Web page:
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I returned to the class where I sucked more than Maggie Simpson.  I wrote about it here.

The highlights from yesterday’s do-over:

For the most part it went way better and the additional pieces I created to scaffold the lesson helped out.

Some students constructed the race route from Cuisenaire rods to conceptually see the street blocks (spatial temporal reasoning). This made the decomposition of 50 yards and 90 yards much easier.

Emma’s race route constructed from Cuisenaire rods.

Once students identified the dimensions of a single block, some figured out how many 30-yard and 25-yard segments made each girl’s race route.  They found that Emma and Audrey had an equal number of 25 and 30 yard segments meaning they ran the same distance.

Me: They did run the same distance but how far did the run?

I was great to see the multiple ways that students solved the total distance. What was even better was how they added up (a la Number Talks).  I assumed one student solved 10 x 30 by multiplying or “adding a zero” but I’m glad I asked.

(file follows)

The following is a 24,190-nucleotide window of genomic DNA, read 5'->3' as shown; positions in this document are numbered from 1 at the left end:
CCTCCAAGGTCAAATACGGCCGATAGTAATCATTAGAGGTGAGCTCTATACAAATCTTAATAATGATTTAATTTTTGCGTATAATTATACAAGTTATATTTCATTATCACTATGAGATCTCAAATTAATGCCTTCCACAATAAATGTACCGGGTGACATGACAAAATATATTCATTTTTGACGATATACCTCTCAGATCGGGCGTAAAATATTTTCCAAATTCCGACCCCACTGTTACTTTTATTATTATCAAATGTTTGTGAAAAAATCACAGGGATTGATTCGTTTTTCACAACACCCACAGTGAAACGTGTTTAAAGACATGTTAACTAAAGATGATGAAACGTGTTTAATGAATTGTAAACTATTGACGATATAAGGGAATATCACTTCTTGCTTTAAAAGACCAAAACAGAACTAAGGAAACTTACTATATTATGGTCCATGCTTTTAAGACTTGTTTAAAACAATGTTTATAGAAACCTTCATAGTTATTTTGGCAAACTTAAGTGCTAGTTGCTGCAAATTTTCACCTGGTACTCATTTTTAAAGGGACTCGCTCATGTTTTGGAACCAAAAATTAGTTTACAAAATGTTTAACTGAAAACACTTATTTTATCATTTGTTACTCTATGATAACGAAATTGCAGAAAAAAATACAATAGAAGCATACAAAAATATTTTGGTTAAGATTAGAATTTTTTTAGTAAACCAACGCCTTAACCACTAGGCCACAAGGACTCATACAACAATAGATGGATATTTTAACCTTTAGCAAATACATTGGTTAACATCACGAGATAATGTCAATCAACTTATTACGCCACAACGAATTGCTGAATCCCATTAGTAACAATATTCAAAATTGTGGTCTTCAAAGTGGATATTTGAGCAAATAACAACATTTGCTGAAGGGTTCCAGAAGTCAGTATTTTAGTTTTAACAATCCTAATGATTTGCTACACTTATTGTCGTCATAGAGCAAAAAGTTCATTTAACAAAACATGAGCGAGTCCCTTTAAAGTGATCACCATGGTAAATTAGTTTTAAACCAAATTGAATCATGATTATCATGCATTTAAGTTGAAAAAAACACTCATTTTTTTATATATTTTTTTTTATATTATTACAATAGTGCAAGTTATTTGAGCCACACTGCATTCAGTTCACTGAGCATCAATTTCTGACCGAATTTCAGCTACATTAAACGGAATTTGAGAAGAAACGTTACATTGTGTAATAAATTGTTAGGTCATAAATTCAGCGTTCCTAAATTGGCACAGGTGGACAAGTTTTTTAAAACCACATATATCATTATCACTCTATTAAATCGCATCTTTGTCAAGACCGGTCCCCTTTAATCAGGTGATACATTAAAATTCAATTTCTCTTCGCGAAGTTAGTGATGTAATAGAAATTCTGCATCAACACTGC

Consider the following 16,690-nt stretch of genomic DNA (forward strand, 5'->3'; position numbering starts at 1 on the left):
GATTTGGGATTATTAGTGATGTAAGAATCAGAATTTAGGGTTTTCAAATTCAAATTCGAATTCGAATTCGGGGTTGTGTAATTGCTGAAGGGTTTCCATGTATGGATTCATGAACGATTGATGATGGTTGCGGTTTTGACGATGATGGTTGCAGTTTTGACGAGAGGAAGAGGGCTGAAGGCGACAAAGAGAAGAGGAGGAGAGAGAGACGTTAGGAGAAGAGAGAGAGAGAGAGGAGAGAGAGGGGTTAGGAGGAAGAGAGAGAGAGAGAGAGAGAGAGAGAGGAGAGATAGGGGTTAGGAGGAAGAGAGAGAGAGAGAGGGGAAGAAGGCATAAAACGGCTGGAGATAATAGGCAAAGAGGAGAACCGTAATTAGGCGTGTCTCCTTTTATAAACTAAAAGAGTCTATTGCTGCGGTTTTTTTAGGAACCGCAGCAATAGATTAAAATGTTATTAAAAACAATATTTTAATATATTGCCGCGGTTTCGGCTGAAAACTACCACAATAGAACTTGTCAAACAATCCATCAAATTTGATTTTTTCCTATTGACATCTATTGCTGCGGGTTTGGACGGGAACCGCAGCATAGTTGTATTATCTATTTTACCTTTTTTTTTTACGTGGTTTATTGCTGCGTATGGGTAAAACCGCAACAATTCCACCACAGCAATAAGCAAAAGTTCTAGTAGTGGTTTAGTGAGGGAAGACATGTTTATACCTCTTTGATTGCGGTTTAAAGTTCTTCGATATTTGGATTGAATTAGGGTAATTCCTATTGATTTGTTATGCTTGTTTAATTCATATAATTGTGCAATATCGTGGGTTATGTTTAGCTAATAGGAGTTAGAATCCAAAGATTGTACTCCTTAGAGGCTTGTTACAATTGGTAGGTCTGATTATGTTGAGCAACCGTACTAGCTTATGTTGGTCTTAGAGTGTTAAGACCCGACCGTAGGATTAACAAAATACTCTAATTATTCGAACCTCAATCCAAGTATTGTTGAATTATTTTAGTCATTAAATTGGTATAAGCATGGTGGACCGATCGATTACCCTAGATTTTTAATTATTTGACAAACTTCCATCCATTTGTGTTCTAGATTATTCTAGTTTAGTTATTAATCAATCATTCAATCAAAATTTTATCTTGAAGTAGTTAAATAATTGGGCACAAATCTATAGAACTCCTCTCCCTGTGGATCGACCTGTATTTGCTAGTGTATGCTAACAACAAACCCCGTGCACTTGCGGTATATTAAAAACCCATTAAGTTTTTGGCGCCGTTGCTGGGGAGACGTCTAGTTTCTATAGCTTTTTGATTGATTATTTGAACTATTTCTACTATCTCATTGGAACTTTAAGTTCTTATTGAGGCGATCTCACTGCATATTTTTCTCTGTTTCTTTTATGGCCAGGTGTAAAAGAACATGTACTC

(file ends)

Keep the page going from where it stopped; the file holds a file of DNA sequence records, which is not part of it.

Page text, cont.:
Love that they included a key.

Student: Well… three 30s is 90 and I have three 90s (pointing and circling the three groups of 90 on their paper).  But I still have one 30 left over.  So I gave one 10 to each 90 and that made three 100s.

One little guy couldn’t add up all the numbers so he skip counted by fives the whole way.

We’re still working on writing our numbers the correct.  Gotta love 2nd graders!

He allowed each square to represent 5-yards.  Definitely not the most efficient strategy but I’ll take it.  If this happens again I’d like to ask how he could be more efficient (combining two 5s to make a 10 or 20 squares makes 100).

Some students immediately went to paper and pencil to figure it out.

My concluding thoughts:

1. There were A LOT of  layers to this task which made it extremely problematic for me and the students. 2nd graders are just being introduced to 2-step word problems.
2. The focus of this task shifted more towards perimeter which is a 3rd grade standard.  I’m thinking it should be moved up a grade but I’m still chewing on this.
3. My big take-away: I need to do a better job preparing to make the math accessible. This is especially the case when tackling more complex tasks.

Now don’t get me wrong, all was not fine and dandy during the sequel.  I had about 5 students that were still completely lost.

There was the group that just copied the answer from one of the other groups.

And the student that couldn’t be bothered to do anything.